Joshua J. Mark
published on 02 September 2009
Giza is a plateau southwest of modern Cairo which served as the necropolis for the royalty of the Old Kingdom of Egypt. Most famous for the pyramids of Khufu (2528 BCE) Khafre (2494 BCE) and Menkaure (2472 BCE) and the Great Sphinx, recent excavations on the plateau have revealed numerous private tomb complexes and workers' quarters. The Great Pyramid of Khufu (also known as the pyramid of Cheops, the pharaoh's Greek name) is the last remaining of the ancient Seven Wonders of the World. The Great Sphinx sits on the eastern side of the complex (the head of the Sphinx believed by Egyptologists to be that of the Pharaoh Khafre) and further on, the great solar barge of Khufu, which is the oldest intact ship extant, was found buried in a pit. Near the Pyramid complex there is a number of smaller structures known as the 'Queens Pyramids'.
The pyramids were once encased in polished limestone which, according to ancient writers, reflected the light of the sun brilliantly. The limestone was stripped away over the years for use in other building projects, most notably the mosques of Cairo. Of the three major pyramids, however, only Menkaure's is seen today without any of its original limestone casing; Khafre's Pyramid retains its casing stones at its apex while Khufu's has a smaller remainder at its base. The sides of all three of the Giza pyramids were oriented astronomically to be precisely north-south and east-west within a small fraction of a degree.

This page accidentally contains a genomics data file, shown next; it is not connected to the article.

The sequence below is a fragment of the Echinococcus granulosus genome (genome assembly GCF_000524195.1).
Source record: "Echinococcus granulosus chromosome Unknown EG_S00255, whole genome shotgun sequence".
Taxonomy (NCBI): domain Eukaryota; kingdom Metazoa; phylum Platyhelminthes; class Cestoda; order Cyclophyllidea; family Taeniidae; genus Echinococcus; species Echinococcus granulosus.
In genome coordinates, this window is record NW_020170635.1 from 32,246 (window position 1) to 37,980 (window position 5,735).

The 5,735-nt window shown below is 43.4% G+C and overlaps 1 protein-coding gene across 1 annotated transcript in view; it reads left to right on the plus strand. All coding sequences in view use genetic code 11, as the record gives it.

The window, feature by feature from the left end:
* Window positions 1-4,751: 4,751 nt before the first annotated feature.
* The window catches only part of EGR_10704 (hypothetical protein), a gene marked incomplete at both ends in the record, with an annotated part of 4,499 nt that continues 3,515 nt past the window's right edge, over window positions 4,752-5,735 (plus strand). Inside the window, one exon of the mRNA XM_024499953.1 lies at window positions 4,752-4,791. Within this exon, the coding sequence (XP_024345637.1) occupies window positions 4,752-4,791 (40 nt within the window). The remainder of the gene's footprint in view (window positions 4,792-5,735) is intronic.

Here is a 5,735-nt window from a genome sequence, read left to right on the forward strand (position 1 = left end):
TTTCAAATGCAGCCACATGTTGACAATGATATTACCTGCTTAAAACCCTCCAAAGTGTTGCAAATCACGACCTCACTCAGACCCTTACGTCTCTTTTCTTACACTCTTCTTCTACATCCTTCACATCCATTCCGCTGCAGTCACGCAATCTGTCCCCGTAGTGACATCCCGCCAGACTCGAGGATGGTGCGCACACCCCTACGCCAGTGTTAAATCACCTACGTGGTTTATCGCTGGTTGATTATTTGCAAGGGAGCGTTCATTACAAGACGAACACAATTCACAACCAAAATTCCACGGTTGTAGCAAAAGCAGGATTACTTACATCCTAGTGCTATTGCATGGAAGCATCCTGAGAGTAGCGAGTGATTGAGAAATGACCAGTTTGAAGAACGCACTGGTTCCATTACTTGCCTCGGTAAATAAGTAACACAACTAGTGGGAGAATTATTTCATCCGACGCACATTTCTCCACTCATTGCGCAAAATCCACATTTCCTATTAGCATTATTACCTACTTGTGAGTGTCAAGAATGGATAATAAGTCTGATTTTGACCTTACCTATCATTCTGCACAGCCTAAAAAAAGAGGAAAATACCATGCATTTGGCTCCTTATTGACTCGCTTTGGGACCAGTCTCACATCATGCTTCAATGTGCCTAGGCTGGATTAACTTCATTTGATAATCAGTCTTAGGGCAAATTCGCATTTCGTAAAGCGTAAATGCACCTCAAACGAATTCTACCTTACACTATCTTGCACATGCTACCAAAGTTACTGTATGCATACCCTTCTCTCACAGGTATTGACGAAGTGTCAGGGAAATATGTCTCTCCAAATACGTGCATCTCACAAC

The original layout of the necropolis at Giza seems to have been very precise and well-ordered, but after the end of the Old Kingdom, other tombs were dug without regard for the original pattern. Sometimes they were dug above existing tombs, making present-day Giza a wealth of archaeological material. Recent excavations have uncovered tombs of high officials, magistrates, and supervisors of building projects, as well as monuments honoring Egyptian workers on the pyramids and others buried there.
Largely due to engravings and etchings from the 19th century and early 20th centuries CE (and postcards and calendars of modern times) many people think of the Giza plateau and the pyramids as resting in a remote, wind-swept desert locale, when in reality it sits at the very edge of urban sprawl of Cairo today. In its time it would have also been a center of daily activity with many buildings, colonnades, terraces and even shops.
No evidence of Hebrew slave-laborers has been discovered at Giza nor anywhere else in the entirety of Egypt, contrary to popular opinion and film-versions of Egyptian history based on the Biblical Book of Exodus.
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